Moto Racer 4 Review
While fans of arcade-style racing games have always gotten to drive dirt bikes on off-road courses, there haven’t been many lately where they’ve gotten to take motorcycles on to city streets or designated tracks. But while the on- and off-road arcade motorcycle racing game Moto Racer 4 (Xbox One, PlayStation 4, PC) aims to fulfil that need, it’s somewhat undermined by a badly executed difficulty system and a generally cheap feel.
As an arcade racing game, Moto Racer 4 performs as you’d expect, whether you play the career, do a one-off race, or go up against your online pals. First, and most fundamentally, the controls are simple but not overly sensitive. Not only do you not have to manipulate the front and back brakes like you do in a motorcycle sim — this only has one brake button — but you don’t really even have to use the brakes all that much. It’s decidedly one of those racing games where you can just ease up on the gas and glide through all but the sharpest of turns.
Moto Racer 4 also, like other arcade racers, gives you a quick burst of speed with the touch of a button. And while you do a wheelie when you do this, it still works like a nitro boost in a Need For Speed game, since there’s no risk of wiping out when you’re showing off. Similarly, while you can be killed when you crash, collisions with oncoming traffic and barriers don’t send you flying nearly as often as they do in a realistic game. Or, for that matter, the real world.
Not surprisingly, Moto Racer 4 has the same kind of variety usually found in arcade-style racing games. In terms of the race events, there are not only normal races, time trails, and multi-race championships, but elimination events as well.
The tracks in Moto Racer 4 are also varied. Not only are they nicely twisted, and set in a good number of locales, but they also have multiple pathways as well as some crazy jumps. And this is regardless of whether you’re driving a motorcycle on a paved road or a dirt bike on an unpaved trail.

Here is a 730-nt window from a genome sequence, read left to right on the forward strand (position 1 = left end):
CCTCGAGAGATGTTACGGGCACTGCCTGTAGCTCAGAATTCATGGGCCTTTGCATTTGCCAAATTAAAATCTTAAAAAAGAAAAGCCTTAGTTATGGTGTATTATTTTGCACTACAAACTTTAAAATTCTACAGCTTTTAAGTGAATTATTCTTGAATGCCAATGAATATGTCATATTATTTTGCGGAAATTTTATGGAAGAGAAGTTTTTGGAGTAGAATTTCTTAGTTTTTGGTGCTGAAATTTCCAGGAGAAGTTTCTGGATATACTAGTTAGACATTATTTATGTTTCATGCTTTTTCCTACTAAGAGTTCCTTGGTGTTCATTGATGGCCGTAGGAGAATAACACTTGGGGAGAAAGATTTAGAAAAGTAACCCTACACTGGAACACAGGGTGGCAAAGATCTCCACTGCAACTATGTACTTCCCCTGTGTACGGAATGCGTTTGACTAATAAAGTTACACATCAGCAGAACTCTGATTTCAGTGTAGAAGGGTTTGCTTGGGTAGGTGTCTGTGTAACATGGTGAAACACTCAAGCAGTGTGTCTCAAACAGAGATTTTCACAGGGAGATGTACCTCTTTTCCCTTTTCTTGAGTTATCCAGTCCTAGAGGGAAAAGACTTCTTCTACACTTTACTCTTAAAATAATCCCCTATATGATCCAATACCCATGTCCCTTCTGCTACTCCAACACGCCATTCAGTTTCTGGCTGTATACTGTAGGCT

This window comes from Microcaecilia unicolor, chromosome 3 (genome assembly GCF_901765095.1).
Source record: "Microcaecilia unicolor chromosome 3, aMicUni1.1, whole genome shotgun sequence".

In fact, when Moto Racer 4 has you racing a dirty bike on a muddy path, this still plays like an arcade racing game, not an off-road racing game. With the exception of one track set in a desert airplane graveyard, the unpaved courses are never set up like you’d find in a motocross game, as this doesn’t have a lot of small hills or super tight turns.
That said, Moto Racer 4 isn’t as arcade-y as, say, Mario Kart 8. You’d need to add power-ups, more cartoonish visuals, and someone who looks like Ron Jeremy before you could call this Mario Racer 4. Instead, this is much closer to being a motorcycle version of Need For Speed.
The thing is, while much of Moto Racer 4 works well, and is what I was hoping for in an arcade-like motorcycle racing game, it comes up a bit short. Granted, some of its problems are superficial, but that doesn’t stop them from killing some of the enthusiasm I might’ve had for a better made game.
For starters, Moto Racer 4 is decidedly low-rent. This is most obvious in its graphics, which lacks the detail and definition of a really good looking Xbox One or PlayStation 4 game. But it’s actually the game’s sound design that’s more annoying. Specifically, in how they make the engines sound hollow and cheap. If I didn’t know better, I’d think someone swapped out my good speakers for crappy ones. Or Folger’s.
Then there’s the painfully slow load times in Moto Racer 4, which are just long enough to give you time to wonder if maybe you shouldn’t play something else.
But the biggest problem comes in how the progression and difficulty in Moto Racer 4‘s career mode is set up. Every event has three difficulty settings, as represented by one, two, and three stars for easy, regular, and hard, respectfully. Except that you’re not just picking how much or little of a challenge you want to face, you’re also betting those stars. So, if you decide you want a challenge, do the three-star race, and win, you’ll earn three stars; lose, and you’ll lose three stars.
It’s an interesting idea, but one that goes awry since you need those stars to unlock new events. Which means that if you want to play Moto Racer 4 on easy — say, because you’d like to feel like a total bad ass biker — you’re screwed because even if you come in first all the time, you may not earn enough stars to unlock the next set of races. This, of course, is not a problem if you want a challenge, or you’re a really good driver, but it’s bummer if you’re not great or you’re just okay and, like Lisa Simpson, you’re looking for a challenge…but a challenge you can do.
Admittedly, the progression problems and general low-rent feel aren’t enough to ruin Moto Racer 4, though they did kill my enthusiasm for it. After speeding my way through the first couple of events, and then having to replay them so I could earn enough stars to unlock the next batch, I found that this felt less like a game and more like a chore.
Which is too bad. I was really hoping to go for a fun bike ride this weekend.